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Science Fiction Double FeatureThe Science Fiction Film as Cult Text$
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J. P. Telotte and Gerald Duchovnay

Print publication date: 2015

Print ISBN-13: 9781781381830

Published to Liverpool Scholarship Online: May 2016

DOI: 10.5949/liverpool/9781781381830.001.0001

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“It’s Alive!”: The Splattering of SF Films

“It’s Alive!”: The Splattering of SF Films

Chapter:
(p.53) 3. “It’s Alive!”: The Splattering of SF Films
Source:
Science Fiction Double Feature
Author(s):

Stacey Abbott

Publisher:
Liverpool University Press
DOI:10.5949/liverpool/9781781381830.003.0004

The 1970s produced an increasingly independent and confrontational approach to cinema in terms of both narrative content and aesthetic display. Filmmakers broke violently with film-making conventions through splatter cinema, which sought to mortify audiences with scenes of explicit gore. This chapter examines the manner in which the science fiction (sf) genre was cultified not just through ‘splatter’ imagery, but through the ‘splattering’ of sf tropes themselves, particularly those surrounding the science/military machine and the creation of monsters, within the changing production context of the 1960s/1970s that privileged independent film production typified by cult auteurs George Romero, Larry Cohen, and David Cronenberg. It considers how the conventions of exploitation merged with sf to create a series of subversive texts, targeted at the growing cult cinema audience of the 1970s, whose ‘interests and concerns — drugs, rock music, sexual experience, alienation from their parents and established society — clearly surfaced in such films’. This new confrontational aesthetic made sf an ideal genre with which to express the cultural rupture at the heart of the decade.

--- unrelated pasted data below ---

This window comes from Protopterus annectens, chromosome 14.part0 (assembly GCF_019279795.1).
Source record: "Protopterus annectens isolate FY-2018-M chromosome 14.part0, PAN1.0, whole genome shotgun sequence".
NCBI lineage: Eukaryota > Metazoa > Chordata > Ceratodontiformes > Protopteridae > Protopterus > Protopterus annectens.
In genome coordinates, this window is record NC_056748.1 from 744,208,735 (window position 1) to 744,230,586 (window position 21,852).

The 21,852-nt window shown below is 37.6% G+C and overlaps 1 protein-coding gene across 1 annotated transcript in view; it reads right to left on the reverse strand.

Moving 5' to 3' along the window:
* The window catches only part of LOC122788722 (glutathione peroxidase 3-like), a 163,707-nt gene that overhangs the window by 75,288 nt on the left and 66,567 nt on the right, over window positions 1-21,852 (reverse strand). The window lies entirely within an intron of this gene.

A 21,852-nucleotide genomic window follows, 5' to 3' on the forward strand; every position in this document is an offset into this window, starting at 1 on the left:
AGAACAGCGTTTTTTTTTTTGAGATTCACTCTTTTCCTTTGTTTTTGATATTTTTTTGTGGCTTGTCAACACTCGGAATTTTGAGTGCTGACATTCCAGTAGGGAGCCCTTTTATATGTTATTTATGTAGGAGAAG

Keywords:   splatter movies, splatter cinema, science fiction, cult film, graphic imagery, exploitation, subversive texts, sf genre

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